How to ensure digital trust in your e-signed documents

Posted by Mike Hathaway on Mar 2, 2022 4:14:44 PM

Online transactions and electronic documents require the same checks as a paper equivalent. It needs to be possible to prove the identity and establish trust in both the entity and the documentation.

How to ensure digital trust in your e-signed documents

In this blog we’ll discuss digital trust and level assurance, two elements of proving a digital identity to ensure trust in your e-signed documents. 

How to establish digital trust

Establishing trust in any online transaction begins with proving the identity of an end entity, prior to them being issued with a digital identity. This could be for a person, a server or an application.

Different identity types are supplied by different Trust Service Providers (TSPs). These all have differing enrolment and identity vetting requirements. Without establishing and verifying identity, it is not possible to trust any transaction they are attempting to perform.

There are different categories of trust service provider depending on the type of certificates or audit requirements:

  • TSP – the basic public Trust Service Provider
  • AATL – Adobe Approved Trust List Provider
  • QTSP – Qualified Trust Service Provider (additional audit requirements to comply with eIDAS regulations for legally binding digital signatures)
  • RSSP Remote Signature Service Provider (encompassing all the above but also exposing different signing services).
What does level of assurance mean?

We’ve discussed establishing digital trust. The type of trust scheme you need from your certificate will determine the provider you select and the type of vetting required.

The higher the trust level, the more rigorous the vetting. This is also known as the level of assurance or the assurance you can place in the process that proved your identity for you to obtain a certificate.

This is the foundation of digital trust. Certificates can be issued at different assurance levels to different entities and organisations. The assurance level or certificate type will determine the type of protection that is required to generate and store your keys and certificates. This could be a cryptographic smartcard or token or even a Hardware Security Module or Remote Qualified Signature Creation Device. 

As the term suggests, there are different levels of assurance:

Basic
  • No cryptographic security
  • Simple mark in a document, check box or user drawn
  • Little security for document alteration
Advanced – Individual or e-seal signing certificates
  • Signatures based on private PKI
  • Software or hardware based keys
  • Local and remote signature support
AATL – Adobe Approved Trust List – Individual or e-seal signing certificates
  • Must be stored in a FIPS 140-2 Level 2 or 3 smartcard of hardware device (HSM)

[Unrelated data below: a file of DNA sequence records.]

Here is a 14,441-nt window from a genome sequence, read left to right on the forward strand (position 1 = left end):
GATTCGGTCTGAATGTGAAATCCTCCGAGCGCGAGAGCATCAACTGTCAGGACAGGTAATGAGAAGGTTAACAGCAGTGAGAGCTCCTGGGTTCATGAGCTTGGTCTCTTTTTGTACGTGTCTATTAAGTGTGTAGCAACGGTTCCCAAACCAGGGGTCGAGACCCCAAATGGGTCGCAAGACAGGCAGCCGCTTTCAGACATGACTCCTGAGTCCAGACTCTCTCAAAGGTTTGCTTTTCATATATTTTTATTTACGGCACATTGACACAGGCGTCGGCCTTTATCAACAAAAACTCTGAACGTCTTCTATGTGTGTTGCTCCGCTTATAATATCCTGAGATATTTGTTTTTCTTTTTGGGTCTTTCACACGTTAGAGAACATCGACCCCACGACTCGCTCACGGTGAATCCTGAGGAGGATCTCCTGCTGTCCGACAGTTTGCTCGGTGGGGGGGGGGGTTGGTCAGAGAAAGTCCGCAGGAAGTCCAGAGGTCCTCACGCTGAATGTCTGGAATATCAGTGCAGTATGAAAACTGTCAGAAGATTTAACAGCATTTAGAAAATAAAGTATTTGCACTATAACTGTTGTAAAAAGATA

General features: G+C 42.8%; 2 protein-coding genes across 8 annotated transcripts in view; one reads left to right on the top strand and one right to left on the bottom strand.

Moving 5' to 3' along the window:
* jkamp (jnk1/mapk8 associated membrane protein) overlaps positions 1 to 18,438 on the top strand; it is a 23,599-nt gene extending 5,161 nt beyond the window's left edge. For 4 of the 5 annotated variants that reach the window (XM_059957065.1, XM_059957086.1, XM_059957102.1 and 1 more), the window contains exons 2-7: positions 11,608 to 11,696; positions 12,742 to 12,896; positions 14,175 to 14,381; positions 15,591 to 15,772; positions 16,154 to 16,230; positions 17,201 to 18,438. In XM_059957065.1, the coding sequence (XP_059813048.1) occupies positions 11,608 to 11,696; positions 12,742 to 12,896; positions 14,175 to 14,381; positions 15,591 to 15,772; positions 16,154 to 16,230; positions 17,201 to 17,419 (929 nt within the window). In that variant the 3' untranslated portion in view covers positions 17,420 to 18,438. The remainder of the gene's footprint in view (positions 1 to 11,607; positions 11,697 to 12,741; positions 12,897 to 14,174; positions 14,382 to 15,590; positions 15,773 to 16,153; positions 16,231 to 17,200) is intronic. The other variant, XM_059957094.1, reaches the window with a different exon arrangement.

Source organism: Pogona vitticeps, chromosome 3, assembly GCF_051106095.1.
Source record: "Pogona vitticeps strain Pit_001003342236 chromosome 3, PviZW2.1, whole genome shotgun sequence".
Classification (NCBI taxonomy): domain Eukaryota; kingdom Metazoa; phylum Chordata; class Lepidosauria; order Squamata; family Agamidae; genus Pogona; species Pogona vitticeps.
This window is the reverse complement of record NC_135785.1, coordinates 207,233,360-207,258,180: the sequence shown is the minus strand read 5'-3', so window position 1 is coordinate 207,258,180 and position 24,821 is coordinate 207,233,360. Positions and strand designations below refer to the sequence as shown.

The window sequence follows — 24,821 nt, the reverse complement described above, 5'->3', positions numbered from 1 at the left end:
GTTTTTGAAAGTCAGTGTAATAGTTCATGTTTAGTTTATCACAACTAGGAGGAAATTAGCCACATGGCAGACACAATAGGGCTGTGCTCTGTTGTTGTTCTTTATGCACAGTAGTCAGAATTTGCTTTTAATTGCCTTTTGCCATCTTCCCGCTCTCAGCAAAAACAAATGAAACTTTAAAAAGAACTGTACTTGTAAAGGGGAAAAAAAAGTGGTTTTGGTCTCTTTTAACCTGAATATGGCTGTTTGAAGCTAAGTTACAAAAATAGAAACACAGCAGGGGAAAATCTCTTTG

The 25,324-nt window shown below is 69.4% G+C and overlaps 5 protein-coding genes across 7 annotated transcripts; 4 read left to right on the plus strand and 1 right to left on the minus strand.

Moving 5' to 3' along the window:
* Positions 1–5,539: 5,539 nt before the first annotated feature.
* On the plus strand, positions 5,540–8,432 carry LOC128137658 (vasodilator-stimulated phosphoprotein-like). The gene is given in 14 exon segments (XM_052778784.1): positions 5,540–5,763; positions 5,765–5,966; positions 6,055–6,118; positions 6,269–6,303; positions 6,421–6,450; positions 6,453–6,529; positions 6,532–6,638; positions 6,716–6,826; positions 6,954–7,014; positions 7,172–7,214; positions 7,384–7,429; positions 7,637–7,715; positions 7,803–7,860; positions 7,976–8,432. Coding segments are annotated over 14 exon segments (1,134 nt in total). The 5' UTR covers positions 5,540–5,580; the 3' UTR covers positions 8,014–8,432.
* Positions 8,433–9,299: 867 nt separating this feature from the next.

• Applicants must submit proof of identity that can be verified independently
EU Qualified – Individual or e-seal signing certification
  • Must be stored in a FIPS 140-2 Level 2 or 3 smartcard of hardware device (HSM)
  • Applicants must submit proof of identity that can be verified independently
  • Face to face or video vetting required
How Ascertia provides online digital signatures

The type of service provider you are or that you are subscribing to will determine the enrolment or eKYC process users will undergo. The higher the level of assurance required the more vetting and checks that will take place to verify a user’s identity. 

Ascertia’s ADSS Web RA Server supports enrolment and meets KYC vetting certificate subscriber requirements. ADSS Web RA Server is an advanced registration authority application that harnesses the power of ADSS CA Server by directly issuing and managing the lifecycle of certificates, enabling users to select the standard required in SigningHub.

The latest release of SigningHub 8.0 is more closely aligned with eIDAS and digital signature terminology than ever before. It is now possible to select the level of assurance for individual documents in the e-signature field. SigningHub 8.0 is also Cloud Signature Consortium (CSC) enabled, meaning that it can now be connected to a CSC compliant RSSP to easily enable organisations to pick and choose between Trust Service Providers.

The latest release of ADSS Server provides support for Cloud Signature Consortium (CSC). This makes it easy for Trust Service Providers to establish signing services that are highly interoperable with CSC enabled signing applications such as SigningHub.

Customers can tailor the user experience for users operating SigningHub outside of the EU by applying a customised label for the local equivalent of a Qualified Electronic Signature (QES) to provide the level of assurance for a customer’s needs.

Get in touch to discuss your digital trust requirements.